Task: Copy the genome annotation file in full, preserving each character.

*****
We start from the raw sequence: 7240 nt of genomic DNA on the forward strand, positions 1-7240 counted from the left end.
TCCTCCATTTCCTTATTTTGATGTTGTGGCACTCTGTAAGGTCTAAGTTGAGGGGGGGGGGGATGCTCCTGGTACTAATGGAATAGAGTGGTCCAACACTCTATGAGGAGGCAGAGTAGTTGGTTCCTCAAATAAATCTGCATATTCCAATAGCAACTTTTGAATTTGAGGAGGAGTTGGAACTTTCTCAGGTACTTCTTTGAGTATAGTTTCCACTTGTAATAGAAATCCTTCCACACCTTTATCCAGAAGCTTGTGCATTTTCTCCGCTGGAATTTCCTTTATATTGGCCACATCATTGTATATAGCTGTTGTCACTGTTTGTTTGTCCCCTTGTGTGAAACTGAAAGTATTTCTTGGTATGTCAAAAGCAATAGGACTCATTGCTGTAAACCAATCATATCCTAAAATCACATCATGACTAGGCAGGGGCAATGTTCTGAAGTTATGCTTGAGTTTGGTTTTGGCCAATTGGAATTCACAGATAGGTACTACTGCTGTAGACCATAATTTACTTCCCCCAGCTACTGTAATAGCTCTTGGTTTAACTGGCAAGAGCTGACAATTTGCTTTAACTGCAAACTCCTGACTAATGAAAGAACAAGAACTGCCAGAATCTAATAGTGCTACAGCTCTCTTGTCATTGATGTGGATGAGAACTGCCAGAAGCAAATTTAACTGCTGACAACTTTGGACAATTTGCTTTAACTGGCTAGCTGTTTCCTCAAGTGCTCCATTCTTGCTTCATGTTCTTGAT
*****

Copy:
We start from the raw sequence: 7240 nt of genomic DNA on the forward strand, positions 1-7240 counted from the left end.
TCCTCCATTTCCTTATTTTGATGTTGTGGCACTCTGTAAGGTCTAAGTTGAGGGGGGGGGGGATGCTCCTGGTACTAATGGAATAGAGTGGTCCAACACTCTATGAGGAGGCAGAGTAGTTGGTTCCTCAAATAAATCTGCATATTCCAATAGCAACTTTTGAATTTGAGGAGGAGTTGGAACTTTCTCAGGTACTTCTTTGAGTATAGTTTCCACTTGTAATAGAAATCCTTCCACACCTTTATCCAGAAGCTTGTGCATTTTCTCCGCTGGAATTTCCTTTATATTGGCCACATCATTGTATATAGCTGTTGTCACTGTTTGTTTGTCCCCTTGTGTGAAACTGAAAGTATTTCTTGGTATGTCAAAAGCAATAGGACTCATTGCTGTAAACCAATCATATCCTAAAATCACATCATGACTAGGCAGGGGCAATGTTCTGAAGTTATGCTTGAGTTTGGTTTTGGCCAATTGGAATTCACAGATAGGTACTACTGCTGTAGACCATAATTTACTTCCCCCAGCTACTGTAATAGCTCTTGGTTTAACTGGCAAGAGCTGACAATTTGCTTTAACTGCAAACTCCTGACTAATGAAAGAACAAGAACTGCCAGAATCTAATAGTGCTACAGCTCTCTTGTCATTGATGTGGATGAGAACTGCCAGAAGCAAATTTAACTGCTGACAACTTTGGACAATTTGCTTTAACTGGCTAGCTGTTTCCTCAAGTGCTCCATTCTTGCTTCATGTTCTTGAT